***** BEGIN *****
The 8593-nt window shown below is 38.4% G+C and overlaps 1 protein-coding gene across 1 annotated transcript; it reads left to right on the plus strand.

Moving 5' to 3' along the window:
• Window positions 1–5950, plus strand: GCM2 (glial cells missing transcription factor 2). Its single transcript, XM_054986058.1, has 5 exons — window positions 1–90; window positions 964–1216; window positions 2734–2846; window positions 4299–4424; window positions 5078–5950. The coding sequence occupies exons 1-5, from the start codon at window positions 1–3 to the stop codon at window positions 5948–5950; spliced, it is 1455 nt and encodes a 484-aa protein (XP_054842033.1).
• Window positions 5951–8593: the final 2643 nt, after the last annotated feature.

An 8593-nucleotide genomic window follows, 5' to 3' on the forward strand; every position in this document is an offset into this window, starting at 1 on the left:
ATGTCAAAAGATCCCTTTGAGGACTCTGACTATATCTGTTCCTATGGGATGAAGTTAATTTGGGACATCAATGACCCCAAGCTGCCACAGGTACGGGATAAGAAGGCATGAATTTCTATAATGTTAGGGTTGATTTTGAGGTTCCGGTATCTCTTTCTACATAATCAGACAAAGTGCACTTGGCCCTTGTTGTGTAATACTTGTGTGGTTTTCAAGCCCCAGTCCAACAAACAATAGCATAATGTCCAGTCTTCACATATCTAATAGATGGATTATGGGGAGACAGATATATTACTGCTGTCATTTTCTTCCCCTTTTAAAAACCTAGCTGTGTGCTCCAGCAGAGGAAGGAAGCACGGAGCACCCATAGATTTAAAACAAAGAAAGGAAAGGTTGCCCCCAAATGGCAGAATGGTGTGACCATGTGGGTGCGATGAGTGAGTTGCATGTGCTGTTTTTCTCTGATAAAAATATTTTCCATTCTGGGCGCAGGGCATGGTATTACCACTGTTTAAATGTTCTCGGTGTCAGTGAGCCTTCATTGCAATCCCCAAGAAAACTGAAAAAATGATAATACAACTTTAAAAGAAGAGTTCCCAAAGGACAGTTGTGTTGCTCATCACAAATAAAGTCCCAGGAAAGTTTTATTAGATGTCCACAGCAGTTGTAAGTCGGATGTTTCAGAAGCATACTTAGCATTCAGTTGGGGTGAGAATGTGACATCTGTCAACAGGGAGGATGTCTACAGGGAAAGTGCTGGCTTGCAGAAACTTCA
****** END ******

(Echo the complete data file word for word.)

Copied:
The 8593-nt window shown below is 38.4% G+C and overlaps 1 protein-coding gene across 1 annotated transcript; it reads left to right on the plus strand.

Moving 5' to 3' along the window:
• Window positions 1–5950, plus strand: GCM2 (glial cells missing transcription factor 2). Its single transcript, XM_054986058.1, has 5 exons — window positions 1–90; window positions 964–1216; window positions 2734–2846; window positions 4299–4424; window positions 5078–5950. The coding sequence occupies exons 1-5, from the start codon at window positions 1–3 to the stop codon at window positions 5948–5950; spliced, it is 1455 nt and encodes a 484-aa protein (XP_054842033.1).
• Window positions 5951–8593: the final 2643 nt, after the last annotated feature.

An 8593-nucleotide genomic window follows, 5' to 3' on the forward strand; every position in this document is an offset into this window, starting at 1 on the left:
ATGTCAAAAGATCCCTTTGAGGACTCTGACTATATCTGTTCCTATGGGATGAAGTTAATTTGGGACATCAATGACCCCAAGCTGCCACAGGTACGGGATAAGAAGGCATGAATTTCTATAATGTTAGGGTTGATTTTGAGGTTCCGGTATCTCTTTCTACATAATCAGACAAAGTGCACTTGGCCCTTGTTGTGTAATACTTGTGTGGTTTTCAAGCCCCAGTCCAACAAACAATAGCATAATGTCCAGTCTTCACATATCTAATAGATGGATTATGGGGAGACAGATATATTACTGCTGTCATTTTCTTCCCCTTTTAAAAACCTAGCTGTGTGCTCCAGCAGAGGAAGGAAGCACGGAGCACCCATAGATTTAAAACAAAGAAAGGAAAGGTTGCCCCCAAATGGCAGAATGGTGTGACCATGTGGGTGCGATGAGTGAGTTGCATGTGCTGTTTTTCTCTGATAAAAATATTTTCCATTCTGGGCGCAGGGCATGGTATTACCACTGTTTAAATGTTCTCGGTGTCAGTGAGCCTTCATTGCAATCCCCAAGAAAACTGAAAAAATGATAATACAACTTTAAAAGAAGAGTTCCCAAAGGACAGTTGTGTTGCTCATCACAAATAAAGTCCCAGGAAAGTTTTATTAGATGTCCACAGCAGTTGTAAGTCGGATGTTTCAGAAGCATACTTAGCATTCAGTTGGGGTGAGAATGTGACATCTGTCAACAGGGAGGATGTCTACAGGGAAAGTGCTGGCTTGCAGAAACTTCA